That being said, your problem is to get a Word DOCX file you can send soonest to your beta reader. Perhaps “cut to the chase” now and open that DOCX file in Microsoft Word or Pages, select all, and set the first line indent as you want.

Then work the Scrivener questions. It’s the weekend and i’m guessing response by moderators or others will be slower.

PS. Your bottom screen showing what you call “export” does not look like my preview of compile output to Word. Different icons at top. I have iOS Scrivener 1.2.4 on iOS 17.4.1

2 Likes

For something like this, it’s very difficult to diagnose what is going on from descriptions of it, without days or weeks of back and forth (now check this, no wait check that over there, what about this checkbox, what happens if you hold the device upside down?) as it is not a normal or common result. You’d have better luck sending an excerpt of the project, or however much it takes to demonstrate the issue, to tech support. There we can go through all of the “now check this” questions in a matter of minutes and either send you a fixed copy or tell you what to do.

2 Likes

While I appreciate the scope of the places to look for the ‘trick setting’ (and this is indeed part of the deeper problem) the effort it would take to cull all of my work that isn’t ready to see the light of day from the project files is probably a larger ask. I ended up with the ‘switch to the editor window for every scene then, cmd-A, cmd-C, switch to LibreOffice, open new document, and cmd-V, rinse&repeat’ method to get around the issue, so the original timeliness is moot, but the issue of malformed settings in the project persists.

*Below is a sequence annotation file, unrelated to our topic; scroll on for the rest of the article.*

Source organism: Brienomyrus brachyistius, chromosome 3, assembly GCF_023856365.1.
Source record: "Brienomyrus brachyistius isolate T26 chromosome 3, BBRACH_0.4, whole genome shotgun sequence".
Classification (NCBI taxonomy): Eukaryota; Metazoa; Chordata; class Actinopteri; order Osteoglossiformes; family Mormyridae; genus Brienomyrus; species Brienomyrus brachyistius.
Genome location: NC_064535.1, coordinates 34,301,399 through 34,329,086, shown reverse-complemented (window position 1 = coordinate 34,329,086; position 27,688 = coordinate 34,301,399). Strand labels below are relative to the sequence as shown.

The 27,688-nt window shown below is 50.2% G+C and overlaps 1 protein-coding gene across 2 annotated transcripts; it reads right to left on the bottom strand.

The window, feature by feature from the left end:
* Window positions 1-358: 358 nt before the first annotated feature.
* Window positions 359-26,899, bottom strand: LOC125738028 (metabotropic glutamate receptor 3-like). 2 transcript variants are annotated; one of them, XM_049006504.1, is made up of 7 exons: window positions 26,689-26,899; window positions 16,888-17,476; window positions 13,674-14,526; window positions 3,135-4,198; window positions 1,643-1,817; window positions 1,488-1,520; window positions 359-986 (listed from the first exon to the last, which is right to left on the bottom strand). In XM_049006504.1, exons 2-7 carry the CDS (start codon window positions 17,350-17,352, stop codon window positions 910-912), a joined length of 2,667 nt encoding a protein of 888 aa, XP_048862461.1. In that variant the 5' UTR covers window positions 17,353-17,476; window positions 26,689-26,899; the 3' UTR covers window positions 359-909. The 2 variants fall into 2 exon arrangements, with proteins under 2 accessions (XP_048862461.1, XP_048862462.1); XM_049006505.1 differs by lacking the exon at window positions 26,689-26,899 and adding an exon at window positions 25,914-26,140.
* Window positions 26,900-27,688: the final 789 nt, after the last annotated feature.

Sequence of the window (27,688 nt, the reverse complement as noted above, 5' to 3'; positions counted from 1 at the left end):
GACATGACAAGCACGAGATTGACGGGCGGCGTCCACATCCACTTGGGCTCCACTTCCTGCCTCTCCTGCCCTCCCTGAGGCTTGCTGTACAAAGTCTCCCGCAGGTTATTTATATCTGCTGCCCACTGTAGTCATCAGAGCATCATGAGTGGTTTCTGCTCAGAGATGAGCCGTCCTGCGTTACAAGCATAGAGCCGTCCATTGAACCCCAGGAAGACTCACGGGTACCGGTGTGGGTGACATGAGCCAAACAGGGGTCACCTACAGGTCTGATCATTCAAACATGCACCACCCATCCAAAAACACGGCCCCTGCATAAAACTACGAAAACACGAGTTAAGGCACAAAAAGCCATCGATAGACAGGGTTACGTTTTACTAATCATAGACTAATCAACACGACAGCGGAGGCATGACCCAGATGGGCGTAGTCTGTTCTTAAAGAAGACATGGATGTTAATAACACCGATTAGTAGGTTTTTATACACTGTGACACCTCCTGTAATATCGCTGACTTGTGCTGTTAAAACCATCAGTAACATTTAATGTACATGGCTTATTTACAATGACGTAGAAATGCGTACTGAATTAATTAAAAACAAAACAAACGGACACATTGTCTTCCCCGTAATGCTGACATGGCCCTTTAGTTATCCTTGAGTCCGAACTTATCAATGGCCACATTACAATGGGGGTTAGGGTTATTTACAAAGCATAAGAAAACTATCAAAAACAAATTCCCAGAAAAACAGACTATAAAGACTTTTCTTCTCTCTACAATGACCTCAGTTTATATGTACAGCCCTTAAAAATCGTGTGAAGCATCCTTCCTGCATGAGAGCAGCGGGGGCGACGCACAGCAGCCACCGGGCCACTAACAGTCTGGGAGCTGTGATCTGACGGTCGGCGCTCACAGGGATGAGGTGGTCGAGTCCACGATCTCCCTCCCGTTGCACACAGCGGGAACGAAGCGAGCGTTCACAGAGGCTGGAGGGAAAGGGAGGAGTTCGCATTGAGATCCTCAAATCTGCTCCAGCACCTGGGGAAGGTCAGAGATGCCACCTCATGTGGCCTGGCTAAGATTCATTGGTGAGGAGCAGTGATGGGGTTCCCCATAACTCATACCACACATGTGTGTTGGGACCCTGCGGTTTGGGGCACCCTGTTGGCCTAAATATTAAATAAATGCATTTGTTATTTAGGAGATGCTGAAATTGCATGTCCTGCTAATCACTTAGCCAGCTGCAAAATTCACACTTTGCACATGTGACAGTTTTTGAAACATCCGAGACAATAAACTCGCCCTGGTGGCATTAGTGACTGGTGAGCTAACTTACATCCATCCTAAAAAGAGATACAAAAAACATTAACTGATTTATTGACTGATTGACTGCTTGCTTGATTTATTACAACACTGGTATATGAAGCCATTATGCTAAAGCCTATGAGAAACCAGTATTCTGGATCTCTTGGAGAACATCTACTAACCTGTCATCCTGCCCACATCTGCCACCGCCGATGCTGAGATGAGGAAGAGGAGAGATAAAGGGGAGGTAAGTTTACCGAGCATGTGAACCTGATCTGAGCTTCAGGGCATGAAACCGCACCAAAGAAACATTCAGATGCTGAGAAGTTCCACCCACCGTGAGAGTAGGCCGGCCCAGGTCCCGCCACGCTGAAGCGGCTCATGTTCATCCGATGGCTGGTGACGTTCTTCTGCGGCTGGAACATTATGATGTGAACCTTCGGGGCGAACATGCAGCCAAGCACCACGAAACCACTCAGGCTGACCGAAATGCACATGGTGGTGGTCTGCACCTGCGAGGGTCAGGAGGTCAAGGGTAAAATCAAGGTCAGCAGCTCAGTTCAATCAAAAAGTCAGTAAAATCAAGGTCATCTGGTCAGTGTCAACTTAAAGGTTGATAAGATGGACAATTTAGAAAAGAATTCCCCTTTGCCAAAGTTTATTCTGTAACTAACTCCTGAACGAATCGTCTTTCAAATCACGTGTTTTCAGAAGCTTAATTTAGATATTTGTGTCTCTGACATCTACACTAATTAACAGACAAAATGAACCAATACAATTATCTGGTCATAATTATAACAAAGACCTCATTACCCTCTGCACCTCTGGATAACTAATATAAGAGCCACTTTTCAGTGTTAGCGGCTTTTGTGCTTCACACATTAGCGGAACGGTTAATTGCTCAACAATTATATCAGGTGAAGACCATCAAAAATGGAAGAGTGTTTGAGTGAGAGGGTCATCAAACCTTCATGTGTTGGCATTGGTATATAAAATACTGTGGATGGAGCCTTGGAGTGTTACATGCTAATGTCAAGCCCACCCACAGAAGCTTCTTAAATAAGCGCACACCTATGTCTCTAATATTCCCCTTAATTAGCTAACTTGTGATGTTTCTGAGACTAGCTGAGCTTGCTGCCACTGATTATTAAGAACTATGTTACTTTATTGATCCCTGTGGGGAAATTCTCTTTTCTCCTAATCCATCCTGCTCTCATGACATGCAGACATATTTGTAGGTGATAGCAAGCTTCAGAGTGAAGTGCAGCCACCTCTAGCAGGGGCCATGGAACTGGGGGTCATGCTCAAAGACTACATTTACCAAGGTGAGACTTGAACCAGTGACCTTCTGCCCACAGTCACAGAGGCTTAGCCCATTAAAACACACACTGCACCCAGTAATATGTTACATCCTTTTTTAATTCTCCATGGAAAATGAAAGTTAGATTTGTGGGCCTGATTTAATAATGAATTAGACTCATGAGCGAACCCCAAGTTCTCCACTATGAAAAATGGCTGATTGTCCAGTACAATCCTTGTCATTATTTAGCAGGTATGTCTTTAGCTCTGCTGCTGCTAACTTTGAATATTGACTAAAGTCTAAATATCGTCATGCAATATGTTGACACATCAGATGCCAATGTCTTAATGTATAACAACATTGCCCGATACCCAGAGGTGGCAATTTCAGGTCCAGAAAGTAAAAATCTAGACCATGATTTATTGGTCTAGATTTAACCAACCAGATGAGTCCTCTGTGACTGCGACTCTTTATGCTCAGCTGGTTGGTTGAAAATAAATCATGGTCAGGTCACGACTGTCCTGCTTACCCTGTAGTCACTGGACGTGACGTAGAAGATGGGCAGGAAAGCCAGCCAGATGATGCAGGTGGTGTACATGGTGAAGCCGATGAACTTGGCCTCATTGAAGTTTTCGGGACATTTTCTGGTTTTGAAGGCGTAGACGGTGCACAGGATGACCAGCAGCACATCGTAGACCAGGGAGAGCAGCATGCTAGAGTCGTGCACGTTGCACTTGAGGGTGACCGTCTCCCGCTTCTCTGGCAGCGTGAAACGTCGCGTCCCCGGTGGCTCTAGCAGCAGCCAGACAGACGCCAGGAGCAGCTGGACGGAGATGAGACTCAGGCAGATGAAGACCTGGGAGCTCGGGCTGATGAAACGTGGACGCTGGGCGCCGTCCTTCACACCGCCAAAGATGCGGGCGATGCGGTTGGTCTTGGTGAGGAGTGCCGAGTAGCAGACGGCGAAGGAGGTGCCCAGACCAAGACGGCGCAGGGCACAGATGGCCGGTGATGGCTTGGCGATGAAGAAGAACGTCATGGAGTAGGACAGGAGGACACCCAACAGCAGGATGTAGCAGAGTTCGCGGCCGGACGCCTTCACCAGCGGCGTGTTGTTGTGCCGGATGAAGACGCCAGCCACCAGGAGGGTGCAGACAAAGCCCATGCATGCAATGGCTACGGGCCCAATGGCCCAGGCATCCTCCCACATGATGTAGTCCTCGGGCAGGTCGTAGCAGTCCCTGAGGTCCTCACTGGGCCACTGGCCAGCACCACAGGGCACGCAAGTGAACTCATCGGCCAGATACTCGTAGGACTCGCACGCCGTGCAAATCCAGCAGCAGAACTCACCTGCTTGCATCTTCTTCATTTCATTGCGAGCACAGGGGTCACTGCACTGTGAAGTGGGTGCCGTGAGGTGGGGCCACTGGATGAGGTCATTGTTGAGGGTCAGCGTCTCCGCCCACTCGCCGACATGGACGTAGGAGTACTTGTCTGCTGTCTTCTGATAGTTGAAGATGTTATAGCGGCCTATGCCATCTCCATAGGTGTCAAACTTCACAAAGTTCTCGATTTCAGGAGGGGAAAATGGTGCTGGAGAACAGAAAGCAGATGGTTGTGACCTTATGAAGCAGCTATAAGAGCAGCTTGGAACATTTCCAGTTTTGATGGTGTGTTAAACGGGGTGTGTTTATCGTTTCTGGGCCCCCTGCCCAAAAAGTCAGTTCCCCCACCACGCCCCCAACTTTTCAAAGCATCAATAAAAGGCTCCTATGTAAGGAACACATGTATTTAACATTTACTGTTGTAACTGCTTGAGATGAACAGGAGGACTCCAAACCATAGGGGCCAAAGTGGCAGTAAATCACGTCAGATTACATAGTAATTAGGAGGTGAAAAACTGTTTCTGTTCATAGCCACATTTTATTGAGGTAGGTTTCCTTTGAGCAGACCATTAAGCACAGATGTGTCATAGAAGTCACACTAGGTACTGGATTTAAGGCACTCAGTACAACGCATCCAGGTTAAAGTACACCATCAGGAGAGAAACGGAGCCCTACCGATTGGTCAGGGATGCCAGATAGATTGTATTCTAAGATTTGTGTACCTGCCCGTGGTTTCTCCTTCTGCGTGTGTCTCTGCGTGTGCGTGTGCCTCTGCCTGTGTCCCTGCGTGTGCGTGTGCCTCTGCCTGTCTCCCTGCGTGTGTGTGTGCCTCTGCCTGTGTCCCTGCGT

Having climbed into the XML of projects before, I wonder where such settings live normally?

As an alternative, is there a way to get Scrivener to export EVERYTHING in the binder to some format (XML, CVS, plaintext, markdown) that preserves all DATA and abandons all Formatting, Styles, and project specific Settings? Yes, I’m a dinosaur that remembers with some fondness working in 80 char x 25 line monospaced plain text in the 8/16 bit era. I also remember the pains of pre-WYSIWYG typesetting, where you’d end up spending almost all the time you saved from correcting typed errors getting the [explicative redacted] printer to output what you wanted.

Because if it were, I could export the current working project, then import it into a newly created project and leave behind all of the issues that are hiding in the weeds.

Oh I’m not interested in any of the text as content, just the formatting of any one single paragraph that shows the error. There is no need to get critical about what to remove, remove everything from the sample copy except for the paragraph(s) in the screenshot you already showed.